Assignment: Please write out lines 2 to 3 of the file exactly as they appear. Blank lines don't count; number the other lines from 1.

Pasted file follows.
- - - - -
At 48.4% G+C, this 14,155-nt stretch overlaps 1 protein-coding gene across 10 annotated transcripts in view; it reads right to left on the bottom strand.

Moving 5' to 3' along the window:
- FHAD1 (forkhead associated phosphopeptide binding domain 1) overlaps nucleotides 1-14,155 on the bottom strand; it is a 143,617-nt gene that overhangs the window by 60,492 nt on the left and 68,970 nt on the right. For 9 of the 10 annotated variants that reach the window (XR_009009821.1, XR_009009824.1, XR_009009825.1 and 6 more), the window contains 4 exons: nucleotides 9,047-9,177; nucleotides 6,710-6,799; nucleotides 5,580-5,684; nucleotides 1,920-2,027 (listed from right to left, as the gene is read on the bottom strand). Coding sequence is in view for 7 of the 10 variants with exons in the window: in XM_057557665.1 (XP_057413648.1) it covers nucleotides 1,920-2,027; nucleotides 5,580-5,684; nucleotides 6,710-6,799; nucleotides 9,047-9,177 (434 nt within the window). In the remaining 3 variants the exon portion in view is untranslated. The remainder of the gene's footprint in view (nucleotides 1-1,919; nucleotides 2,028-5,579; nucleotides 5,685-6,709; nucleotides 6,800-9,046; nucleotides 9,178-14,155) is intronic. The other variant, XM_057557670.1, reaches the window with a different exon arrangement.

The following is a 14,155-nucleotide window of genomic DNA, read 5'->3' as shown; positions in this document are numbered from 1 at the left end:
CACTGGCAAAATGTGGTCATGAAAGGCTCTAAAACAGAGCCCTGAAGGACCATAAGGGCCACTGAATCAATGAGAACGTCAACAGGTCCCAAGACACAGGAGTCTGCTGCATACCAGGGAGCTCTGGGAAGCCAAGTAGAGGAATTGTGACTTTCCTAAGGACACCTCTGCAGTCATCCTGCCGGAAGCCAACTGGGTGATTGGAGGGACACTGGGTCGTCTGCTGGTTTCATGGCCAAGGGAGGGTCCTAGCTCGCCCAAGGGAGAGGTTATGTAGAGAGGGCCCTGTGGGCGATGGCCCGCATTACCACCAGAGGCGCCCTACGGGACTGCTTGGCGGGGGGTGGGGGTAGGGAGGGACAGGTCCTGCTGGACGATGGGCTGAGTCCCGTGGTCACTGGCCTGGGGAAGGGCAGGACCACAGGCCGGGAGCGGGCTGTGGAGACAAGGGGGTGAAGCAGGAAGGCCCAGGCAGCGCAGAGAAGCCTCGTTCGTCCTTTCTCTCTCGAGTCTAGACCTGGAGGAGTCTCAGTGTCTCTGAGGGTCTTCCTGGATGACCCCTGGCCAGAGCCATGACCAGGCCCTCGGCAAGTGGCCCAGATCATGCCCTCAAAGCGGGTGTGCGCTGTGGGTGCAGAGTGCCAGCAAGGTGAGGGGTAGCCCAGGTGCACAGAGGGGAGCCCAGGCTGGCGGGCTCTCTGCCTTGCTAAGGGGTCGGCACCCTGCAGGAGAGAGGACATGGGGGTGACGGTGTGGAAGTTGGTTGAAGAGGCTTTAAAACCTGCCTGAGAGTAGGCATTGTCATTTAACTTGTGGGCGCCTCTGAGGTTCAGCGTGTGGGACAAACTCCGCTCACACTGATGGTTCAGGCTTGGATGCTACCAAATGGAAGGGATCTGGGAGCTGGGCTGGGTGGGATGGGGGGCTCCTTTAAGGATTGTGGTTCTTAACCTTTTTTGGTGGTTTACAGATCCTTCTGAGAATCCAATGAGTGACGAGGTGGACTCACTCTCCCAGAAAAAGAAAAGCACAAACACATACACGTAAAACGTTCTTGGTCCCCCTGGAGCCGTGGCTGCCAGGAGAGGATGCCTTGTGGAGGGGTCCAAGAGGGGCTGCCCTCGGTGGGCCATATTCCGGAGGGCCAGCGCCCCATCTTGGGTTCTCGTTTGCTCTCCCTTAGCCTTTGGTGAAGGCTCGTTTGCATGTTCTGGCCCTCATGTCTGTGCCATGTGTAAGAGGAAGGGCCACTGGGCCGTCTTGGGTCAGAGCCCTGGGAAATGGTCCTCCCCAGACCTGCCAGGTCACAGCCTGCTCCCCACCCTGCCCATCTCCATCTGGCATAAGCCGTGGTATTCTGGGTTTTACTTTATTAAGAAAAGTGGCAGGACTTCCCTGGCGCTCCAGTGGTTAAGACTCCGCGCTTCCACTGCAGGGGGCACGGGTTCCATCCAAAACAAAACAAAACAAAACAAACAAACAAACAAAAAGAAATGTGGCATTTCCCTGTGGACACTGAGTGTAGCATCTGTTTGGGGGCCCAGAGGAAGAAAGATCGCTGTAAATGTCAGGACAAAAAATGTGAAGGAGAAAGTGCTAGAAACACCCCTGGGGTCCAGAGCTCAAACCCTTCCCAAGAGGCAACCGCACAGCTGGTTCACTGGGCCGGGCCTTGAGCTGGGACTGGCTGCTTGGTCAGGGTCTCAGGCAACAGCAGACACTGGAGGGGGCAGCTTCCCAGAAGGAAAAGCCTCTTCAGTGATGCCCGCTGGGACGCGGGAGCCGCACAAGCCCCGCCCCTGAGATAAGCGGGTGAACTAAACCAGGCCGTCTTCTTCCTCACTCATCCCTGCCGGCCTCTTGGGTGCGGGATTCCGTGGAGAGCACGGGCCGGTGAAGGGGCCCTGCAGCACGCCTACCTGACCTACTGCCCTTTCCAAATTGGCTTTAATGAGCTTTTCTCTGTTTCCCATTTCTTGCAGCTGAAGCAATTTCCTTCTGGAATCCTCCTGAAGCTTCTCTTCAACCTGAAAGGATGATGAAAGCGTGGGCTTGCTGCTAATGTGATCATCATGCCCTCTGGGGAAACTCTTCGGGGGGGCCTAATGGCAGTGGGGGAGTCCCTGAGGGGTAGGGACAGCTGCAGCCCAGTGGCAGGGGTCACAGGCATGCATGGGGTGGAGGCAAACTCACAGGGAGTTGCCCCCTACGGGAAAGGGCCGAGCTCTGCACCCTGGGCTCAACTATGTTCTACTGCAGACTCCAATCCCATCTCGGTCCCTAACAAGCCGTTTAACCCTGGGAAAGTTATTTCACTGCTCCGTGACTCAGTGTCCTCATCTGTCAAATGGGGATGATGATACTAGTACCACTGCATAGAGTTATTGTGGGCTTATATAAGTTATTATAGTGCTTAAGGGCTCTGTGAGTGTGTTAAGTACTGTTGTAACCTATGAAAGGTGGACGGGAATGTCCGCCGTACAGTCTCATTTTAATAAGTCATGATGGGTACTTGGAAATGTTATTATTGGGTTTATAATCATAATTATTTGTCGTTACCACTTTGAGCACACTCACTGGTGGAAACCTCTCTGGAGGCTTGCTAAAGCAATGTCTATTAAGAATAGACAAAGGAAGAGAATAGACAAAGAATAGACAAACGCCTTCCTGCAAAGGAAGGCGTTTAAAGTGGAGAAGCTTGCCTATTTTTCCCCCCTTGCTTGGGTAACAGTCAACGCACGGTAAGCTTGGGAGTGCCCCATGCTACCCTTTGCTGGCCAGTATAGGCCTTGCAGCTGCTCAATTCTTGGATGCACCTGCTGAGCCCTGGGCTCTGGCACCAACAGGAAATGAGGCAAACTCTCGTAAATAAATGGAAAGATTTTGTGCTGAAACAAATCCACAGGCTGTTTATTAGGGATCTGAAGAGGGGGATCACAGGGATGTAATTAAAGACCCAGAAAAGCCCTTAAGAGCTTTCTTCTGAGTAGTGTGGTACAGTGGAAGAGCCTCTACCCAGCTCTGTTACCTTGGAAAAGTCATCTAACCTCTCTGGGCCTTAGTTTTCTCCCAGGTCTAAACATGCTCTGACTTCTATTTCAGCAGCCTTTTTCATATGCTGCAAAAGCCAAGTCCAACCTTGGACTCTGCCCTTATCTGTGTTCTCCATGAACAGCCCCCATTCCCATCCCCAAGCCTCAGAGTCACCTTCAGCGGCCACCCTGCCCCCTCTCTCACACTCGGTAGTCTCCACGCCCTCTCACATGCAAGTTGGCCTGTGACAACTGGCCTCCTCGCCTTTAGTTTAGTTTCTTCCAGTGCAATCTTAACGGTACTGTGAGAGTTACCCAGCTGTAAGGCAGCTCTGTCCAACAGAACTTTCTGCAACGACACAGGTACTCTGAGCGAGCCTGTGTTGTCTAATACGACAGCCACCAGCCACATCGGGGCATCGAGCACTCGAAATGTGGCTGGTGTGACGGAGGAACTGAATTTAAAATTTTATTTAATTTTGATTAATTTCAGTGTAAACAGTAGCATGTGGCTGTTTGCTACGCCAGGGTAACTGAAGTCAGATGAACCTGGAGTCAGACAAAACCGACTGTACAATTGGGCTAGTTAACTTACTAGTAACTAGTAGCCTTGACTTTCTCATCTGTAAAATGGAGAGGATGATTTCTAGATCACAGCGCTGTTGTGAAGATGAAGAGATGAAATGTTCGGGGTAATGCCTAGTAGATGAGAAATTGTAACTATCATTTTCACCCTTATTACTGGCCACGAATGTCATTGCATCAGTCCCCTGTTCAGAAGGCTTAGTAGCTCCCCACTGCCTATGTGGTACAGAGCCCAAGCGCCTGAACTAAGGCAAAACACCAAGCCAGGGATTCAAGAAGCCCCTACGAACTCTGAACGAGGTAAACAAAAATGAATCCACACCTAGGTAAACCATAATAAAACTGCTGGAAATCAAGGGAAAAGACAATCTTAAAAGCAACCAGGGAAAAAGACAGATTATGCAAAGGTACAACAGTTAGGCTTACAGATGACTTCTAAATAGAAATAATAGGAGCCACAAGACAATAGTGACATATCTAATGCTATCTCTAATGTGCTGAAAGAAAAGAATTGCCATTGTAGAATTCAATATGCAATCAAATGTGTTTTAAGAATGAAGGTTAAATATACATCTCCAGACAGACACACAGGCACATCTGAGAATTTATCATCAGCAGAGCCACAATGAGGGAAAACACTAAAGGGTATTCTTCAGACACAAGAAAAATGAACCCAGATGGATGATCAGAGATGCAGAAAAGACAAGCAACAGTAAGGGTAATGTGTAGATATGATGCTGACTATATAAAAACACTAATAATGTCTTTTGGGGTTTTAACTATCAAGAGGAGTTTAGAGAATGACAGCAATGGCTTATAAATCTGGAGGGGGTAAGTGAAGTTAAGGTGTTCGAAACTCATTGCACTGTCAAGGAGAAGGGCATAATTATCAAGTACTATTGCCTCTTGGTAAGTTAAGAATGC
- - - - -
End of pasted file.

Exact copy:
Moving 5' to 3' along the window:
- FHAD1 (forkhead associated phosphopeptide binding domain 1) overlaps nucleotides 1-14,155 on the bottom strand; it is a 143,617-nt gene that overhangs the window by 60,492 nt on the left and 68,970 nt on the right. For 9 of the 10 annotated variants that reach the window (XR_009009821.1, XR_009009824.1, XR_009009825.1 and 6 more), the window contains 4 exons: nucleotides 9,047-9,177; nucleotides 6,710-6,799; nucleotides 5,580-5,684; nucleotides 1,920-2,027 (listed from right to left, as the gene is read on the bottom strand). Coding sequence is in view for 7 of the 10 variants with exons in the window: in XM_057557665.1 (XP_057413648.1) it covers nucleotides 1,920-2,027; nucleotides 5,580-5,684; nucleotides 6,710-6,799; nucleotides 9,047-9,177 (434 nt within the window). In the remaining 3 variants the exon portion in view is untranslated. The remainder of the gene's footprint in view (nucleotides 1-1,919; nucleotides 2,028-5,579; nucleotides 5,685-6,709; nucleotides 6,800-9,046; nucleotides 9,178-14,155) is intronic. The other variant, XM_057557670.1, reaches the window with a different exon arrangement.